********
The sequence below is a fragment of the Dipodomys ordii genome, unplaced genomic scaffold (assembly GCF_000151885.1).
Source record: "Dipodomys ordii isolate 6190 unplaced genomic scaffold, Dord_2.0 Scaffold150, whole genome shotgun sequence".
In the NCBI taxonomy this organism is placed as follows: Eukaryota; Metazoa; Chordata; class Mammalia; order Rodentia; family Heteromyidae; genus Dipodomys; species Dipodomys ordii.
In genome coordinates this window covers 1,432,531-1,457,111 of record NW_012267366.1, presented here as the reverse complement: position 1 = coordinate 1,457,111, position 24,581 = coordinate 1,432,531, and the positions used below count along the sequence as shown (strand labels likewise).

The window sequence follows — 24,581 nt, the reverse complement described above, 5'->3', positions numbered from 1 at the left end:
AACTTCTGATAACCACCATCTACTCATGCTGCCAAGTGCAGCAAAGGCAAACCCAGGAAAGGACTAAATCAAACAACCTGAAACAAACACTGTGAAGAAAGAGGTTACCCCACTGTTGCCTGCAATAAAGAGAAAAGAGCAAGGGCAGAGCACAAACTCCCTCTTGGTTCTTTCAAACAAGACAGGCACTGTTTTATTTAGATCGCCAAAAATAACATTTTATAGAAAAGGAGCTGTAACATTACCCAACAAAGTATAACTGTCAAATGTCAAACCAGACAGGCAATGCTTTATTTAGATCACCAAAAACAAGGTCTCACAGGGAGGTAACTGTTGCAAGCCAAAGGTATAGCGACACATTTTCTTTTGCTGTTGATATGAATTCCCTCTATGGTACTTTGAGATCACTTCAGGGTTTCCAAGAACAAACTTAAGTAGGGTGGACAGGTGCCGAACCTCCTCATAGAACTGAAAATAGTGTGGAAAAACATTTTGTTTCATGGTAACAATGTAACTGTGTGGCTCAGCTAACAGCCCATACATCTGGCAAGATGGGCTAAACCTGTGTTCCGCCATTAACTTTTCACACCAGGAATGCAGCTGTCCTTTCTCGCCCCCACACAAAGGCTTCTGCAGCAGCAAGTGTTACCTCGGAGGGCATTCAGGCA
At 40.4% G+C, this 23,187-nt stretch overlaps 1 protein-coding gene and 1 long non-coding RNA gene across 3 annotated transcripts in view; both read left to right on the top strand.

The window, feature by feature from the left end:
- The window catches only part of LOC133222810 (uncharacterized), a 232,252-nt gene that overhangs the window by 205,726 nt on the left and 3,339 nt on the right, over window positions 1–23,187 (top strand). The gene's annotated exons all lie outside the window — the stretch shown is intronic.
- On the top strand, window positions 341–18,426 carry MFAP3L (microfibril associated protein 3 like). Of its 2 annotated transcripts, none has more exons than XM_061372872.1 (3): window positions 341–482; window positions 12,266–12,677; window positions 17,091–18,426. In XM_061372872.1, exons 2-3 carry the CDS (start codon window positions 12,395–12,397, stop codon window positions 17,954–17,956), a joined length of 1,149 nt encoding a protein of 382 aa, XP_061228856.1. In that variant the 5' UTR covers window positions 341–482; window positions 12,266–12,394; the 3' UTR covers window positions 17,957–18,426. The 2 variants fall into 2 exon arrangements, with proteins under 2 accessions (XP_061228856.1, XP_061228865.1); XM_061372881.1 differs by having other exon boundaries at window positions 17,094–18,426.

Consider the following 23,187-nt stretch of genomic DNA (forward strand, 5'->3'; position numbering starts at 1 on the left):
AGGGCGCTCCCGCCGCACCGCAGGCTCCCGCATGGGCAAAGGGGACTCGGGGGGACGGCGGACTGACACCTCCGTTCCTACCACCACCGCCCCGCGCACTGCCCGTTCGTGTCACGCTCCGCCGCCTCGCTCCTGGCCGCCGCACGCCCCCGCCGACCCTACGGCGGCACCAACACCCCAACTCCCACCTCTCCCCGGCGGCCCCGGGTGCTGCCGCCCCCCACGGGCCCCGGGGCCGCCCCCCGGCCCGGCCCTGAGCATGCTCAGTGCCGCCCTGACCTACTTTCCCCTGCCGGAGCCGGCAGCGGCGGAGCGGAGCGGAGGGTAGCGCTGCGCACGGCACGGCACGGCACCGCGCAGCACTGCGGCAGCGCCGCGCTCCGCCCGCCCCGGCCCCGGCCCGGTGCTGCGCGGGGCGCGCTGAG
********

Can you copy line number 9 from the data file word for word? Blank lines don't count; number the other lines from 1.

- The window catches only part of LOC133222810 (uncharacterized), a 232,252-nt gene that overhangs the window by 205,726 nt on the left and 3,339 nt on the right, over window positions 1–23,187 (top strand). The gene's annotated exons all lie outside the window — the stretch shown is intronic.